When the pastel-colored opening title sequence erupts on screen to a bass thumping dub-step soundtrack, you begin to think you’re in for some fun in the sun.
Then the slo-mo images of spring break partiers comes on screen, pouring alcohol all over their toned, tanned, scantily-clad bodies as they dance on the beach, and you realize there’s something a little seedy about the movie.
Then the bikini tops come off, and you realize this isn’t your parents “Beach Blanket Bingo” movie.
The movie follows four female childhood friends in college, most notably Selena Gomez (Disney channel’s “Wizards of Waverly Place”) and Vanessa Hudgens (Disney channel’s “High School Musical”) who have been saving up to get out of their small town for spring break and plan on heading to the beach.
Well, they soon discover that, between all of them, they haven’t saved enough. So what do they do? Hold up a fried chicken restaurant with toy guns to fund their weeklong trip.
And it works. And soon, they are off living the young teen girl American dream of beaches, booze and boys.
But they get busted while on their little vacation and soon are in police custody, alone and scared.
Enter James Franco’s character, Alien. A local drug and arms dealer who’s a mix between Vanilla Ice, Eminem and every gangster you’ve seen wandering the streets after midnight.
But it’s Franco that made everyone sit up in their seat and start really paying attention to more than just the scantily clad cast, who by the way, spend the majority of the movie in bikinis.
He sees the damsels in distress while they’re in court and decides to bail them out because he believes they’re his soulmates.
And then the movie turns violent, strange, surreal and poetic. Especially the scene where Franco plays an ivory grand piano by the beach for the girls as they sing a Britney Spears tune.
The film’s director, Harmony Korine, is probably most known for his controversial indie hit from the 90s “Kids”.
“Spring Breakers” is by far his most commercial effort, but that doesn’t mean he toned down his art house sensibilities. Probably having Disney channel exes boosted his budget a bit and allowed him more freedom to play with the audience and allow all the actors to release any and all vices they’ve ever held inside for the world to see.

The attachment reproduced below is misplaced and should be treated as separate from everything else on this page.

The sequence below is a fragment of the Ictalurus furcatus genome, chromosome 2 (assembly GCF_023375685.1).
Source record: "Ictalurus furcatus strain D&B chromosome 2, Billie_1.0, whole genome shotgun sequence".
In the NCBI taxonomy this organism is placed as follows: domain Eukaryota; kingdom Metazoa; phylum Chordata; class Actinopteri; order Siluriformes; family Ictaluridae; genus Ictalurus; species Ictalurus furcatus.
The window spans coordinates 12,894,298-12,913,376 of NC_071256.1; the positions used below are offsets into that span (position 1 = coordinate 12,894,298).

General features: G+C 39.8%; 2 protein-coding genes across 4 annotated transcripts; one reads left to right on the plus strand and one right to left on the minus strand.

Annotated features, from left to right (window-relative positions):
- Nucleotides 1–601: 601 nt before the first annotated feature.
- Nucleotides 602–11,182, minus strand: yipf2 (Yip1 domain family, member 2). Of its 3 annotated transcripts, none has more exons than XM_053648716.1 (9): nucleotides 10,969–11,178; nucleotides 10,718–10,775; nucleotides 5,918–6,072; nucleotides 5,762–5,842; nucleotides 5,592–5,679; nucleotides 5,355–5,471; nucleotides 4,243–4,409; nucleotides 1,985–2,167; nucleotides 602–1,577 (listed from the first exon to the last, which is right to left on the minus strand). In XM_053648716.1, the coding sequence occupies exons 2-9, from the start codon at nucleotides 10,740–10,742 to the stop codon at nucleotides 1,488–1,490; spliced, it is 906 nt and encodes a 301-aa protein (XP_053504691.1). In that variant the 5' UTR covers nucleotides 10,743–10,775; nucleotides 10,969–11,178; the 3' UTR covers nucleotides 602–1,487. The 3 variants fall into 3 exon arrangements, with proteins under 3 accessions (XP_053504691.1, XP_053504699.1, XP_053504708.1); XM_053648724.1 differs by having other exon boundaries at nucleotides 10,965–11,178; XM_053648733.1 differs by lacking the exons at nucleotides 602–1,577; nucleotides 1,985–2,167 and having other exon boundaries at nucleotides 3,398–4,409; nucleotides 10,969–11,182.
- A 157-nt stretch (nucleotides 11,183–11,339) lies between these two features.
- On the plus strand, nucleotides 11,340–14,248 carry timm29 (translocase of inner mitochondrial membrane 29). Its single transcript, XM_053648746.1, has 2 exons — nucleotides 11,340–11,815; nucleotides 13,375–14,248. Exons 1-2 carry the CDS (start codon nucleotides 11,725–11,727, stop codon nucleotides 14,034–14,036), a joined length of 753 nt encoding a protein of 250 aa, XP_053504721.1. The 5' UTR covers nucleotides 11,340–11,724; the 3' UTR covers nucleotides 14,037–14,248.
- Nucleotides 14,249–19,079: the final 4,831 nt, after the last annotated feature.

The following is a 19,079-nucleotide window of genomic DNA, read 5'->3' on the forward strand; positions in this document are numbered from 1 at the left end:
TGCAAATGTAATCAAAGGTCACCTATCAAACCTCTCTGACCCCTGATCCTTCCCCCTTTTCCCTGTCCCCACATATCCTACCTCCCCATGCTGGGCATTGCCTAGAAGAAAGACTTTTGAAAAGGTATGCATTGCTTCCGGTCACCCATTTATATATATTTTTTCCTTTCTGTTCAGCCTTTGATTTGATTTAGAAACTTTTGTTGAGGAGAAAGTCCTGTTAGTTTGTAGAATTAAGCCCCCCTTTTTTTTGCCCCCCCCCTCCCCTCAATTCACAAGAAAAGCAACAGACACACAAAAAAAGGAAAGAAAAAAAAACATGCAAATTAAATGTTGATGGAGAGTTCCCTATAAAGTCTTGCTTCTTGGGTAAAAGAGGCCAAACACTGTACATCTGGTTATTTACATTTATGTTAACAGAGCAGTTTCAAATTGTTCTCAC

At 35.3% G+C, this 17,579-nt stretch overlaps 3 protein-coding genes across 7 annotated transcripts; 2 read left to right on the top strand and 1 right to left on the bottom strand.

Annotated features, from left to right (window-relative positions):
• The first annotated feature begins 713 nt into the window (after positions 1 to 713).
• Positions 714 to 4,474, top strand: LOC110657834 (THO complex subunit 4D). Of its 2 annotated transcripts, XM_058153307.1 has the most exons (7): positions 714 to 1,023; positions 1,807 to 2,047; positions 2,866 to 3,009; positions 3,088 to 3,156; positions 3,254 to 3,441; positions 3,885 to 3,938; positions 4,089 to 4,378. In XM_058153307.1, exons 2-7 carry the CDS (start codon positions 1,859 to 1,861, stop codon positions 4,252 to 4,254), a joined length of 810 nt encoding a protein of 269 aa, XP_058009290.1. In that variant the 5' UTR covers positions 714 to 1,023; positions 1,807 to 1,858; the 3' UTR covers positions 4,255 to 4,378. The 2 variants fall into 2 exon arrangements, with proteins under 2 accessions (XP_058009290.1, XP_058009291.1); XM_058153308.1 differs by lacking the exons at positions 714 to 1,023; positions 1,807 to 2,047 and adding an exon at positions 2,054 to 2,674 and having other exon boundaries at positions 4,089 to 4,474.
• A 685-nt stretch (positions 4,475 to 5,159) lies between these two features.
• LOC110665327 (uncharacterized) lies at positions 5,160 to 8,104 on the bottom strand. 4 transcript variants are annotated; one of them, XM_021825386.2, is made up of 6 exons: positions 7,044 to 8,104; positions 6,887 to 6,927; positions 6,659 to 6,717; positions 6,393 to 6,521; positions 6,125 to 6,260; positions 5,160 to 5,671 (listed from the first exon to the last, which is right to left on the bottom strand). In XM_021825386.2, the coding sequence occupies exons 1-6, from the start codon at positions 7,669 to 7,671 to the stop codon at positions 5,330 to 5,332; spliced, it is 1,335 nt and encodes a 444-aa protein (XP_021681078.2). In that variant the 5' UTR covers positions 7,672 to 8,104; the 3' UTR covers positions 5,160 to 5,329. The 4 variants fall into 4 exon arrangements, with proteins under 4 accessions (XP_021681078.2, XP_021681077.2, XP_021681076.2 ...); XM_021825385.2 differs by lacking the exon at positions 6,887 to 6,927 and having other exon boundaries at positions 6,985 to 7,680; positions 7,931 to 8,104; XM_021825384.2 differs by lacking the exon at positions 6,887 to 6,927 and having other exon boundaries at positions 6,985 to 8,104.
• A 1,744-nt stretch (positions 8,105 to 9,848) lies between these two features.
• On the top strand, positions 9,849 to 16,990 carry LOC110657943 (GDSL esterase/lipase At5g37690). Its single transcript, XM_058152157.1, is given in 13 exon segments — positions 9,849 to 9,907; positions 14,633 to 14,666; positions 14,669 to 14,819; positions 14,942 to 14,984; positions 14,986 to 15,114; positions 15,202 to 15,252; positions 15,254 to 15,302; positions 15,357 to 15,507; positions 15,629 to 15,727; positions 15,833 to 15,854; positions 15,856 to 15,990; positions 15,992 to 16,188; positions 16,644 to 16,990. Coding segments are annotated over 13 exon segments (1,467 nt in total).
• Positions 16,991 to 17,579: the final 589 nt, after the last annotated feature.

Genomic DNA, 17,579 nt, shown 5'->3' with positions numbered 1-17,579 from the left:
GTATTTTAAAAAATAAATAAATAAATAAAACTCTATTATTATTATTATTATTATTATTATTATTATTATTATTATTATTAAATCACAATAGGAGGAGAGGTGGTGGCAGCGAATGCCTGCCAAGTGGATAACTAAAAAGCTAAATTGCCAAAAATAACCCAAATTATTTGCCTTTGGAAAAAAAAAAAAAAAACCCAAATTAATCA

Vanessa Hudgens clearly was ready to shake off her family-friendly image and seems to relish in the fact that she’s in a rated R film made by such an off-kilter director. It should be interesting to see what other movie roles she takes after this.
The movie as a whole is sort of a strange, lucid dream and gets really seedy and grimy halfway through, and you begin to feel scared for the girls as they end up being dragged into a world of drugs, guns and violence.
And that’s part of the beauty of the film. It’s girl power to the 10th degree as they hold their own, never get taken advantage of and eventually take control of every situation thrown at them. These girls are tough; they just never knew it until they got tested and prevailed.
It gets violent and dirty. So much so that, towards the climactic ending, people began walking out.
The movie flows like a fever dream of vices and violence, but is beautifully shot and artistically crafted.
Dub-step master Skrillex provides most of the soundtrack, which thumps it’s way in to your head, and sometimes you think you’re watching a music video instead of a film, but it fits the vibe of the film.
All of the actors are believable and are pretty outstanding. Franco will more than likely garner another Academy Award nomination for his performance, which is par with any Johnny Depp role.
He’s that good in this film. You actually forget it’s Franco, with his silver grill and dreadlocks and cheap tattoos. It’s really amazing to observe.
It’s a beautiful escapist, poetic trip, and after watching the movie you’ll never think of spring break the same.
And, fathers, you’ll want to lock up your daughters.
Paul Gonzales is the entertainment writer at the Bee-Picayune and can be reached at 358-2550, ext. 116, or at thescene@mySouTex.com.